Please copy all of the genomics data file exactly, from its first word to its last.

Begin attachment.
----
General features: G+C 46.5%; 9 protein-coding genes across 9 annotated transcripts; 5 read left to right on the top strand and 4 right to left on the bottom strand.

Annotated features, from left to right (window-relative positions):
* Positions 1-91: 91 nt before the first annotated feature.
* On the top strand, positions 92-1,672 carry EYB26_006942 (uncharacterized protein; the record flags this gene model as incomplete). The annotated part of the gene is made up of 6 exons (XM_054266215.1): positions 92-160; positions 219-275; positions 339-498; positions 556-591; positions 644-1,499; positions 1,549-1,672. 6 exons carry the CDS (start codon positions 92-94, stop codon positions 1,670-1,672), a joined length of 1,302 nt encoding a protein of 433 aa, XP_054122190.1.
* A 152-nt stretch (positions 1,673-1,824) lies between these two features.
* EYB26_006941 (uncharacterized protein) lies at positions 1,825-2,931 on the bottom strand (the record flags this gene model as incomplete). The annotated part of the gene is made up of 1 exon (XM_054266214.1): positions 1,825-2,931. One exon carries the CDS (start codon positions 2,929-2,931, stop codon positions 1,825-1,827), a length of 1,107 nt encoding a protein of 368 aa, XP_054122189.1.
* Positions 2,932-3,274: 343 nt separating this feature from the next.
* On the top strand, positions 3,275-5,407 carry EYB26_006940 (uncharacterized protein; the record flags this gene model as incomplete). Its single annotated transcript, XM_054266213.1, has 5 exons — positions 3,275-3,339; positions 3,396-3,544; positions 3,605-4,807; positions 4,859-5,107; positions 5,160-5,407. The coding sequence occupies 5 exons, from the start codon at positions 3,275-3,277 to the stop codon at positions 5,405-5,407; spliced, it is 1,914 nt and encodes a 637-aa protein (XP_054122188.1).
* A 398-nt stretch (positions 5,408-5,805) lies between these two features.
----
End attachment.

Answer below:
General features: G+C 46.5%; 9 protein-coding genes across 9 annotated transcripts; 5 read left to right on the top strand and 4 right to left on the bottom strand.

Annotated features, from left to right (window-relative positions):
* Positions 1-91: 91 nt before the first annotated feature.
* On the top strand, positions 92-1,672 carry EYB26_006942 (uncharacterized protein; the record flags this gene model as incomplete). The annotated part of the gene is made up of 6 exons (XM_054266215.1): positions 92-160; positions 219-275; positions 339-498; positions 556-591; positions 644-1,499; positions 1,549-1,672. 6 exons carry the CDS (start codon positions 92-94, stop codon positions 1,670-1,672), a joined length of 1,302 nt encoding a protein of 433 aa, XP_054122190.1.
* A 152-nt stretch (positions 1,673-1,824) lies between these two features.
* EYB26_006941 (uncharacterized protein) lies at positions 1,825-2,931 on the bottom strand (the record flags this gene model as incomplete). The annotated part of the gene is made up of 1 exon (XM_054266214.1): positions 1,825-2,931. One exon carries the CDS (start codon positions 2,929-2,931, stop codon positions 1,825-1,827), a length of 1,107 nt encoding a protein of 368 aa, XP_054122189.1.
* Positions 2,932-3,274: 343 nt separating this feature from the next.
* On the top strand, positions 3,275-5,407 carry EYB26_006940 (uncharacterized protein; the record flags this gene model as incomplete). Its single annotated transcript, XM_054266213.1, has 5 exons — positions 3,275-3,339; positions 3,396-3,544; positions 3,605-4,807; positions 4,859-5,107; positions 5,160-5,407. The coding sequence occupies 5 exons, from the start codon at positions 3,275-3,277 to the stop codon at positions 5,405-5,407; spliced, it is 1,914 nt and encodes a 637-aa protein (XP_054122188.1).
* A 398-nt stretch (positions 5,408-5,805) lies between these two features.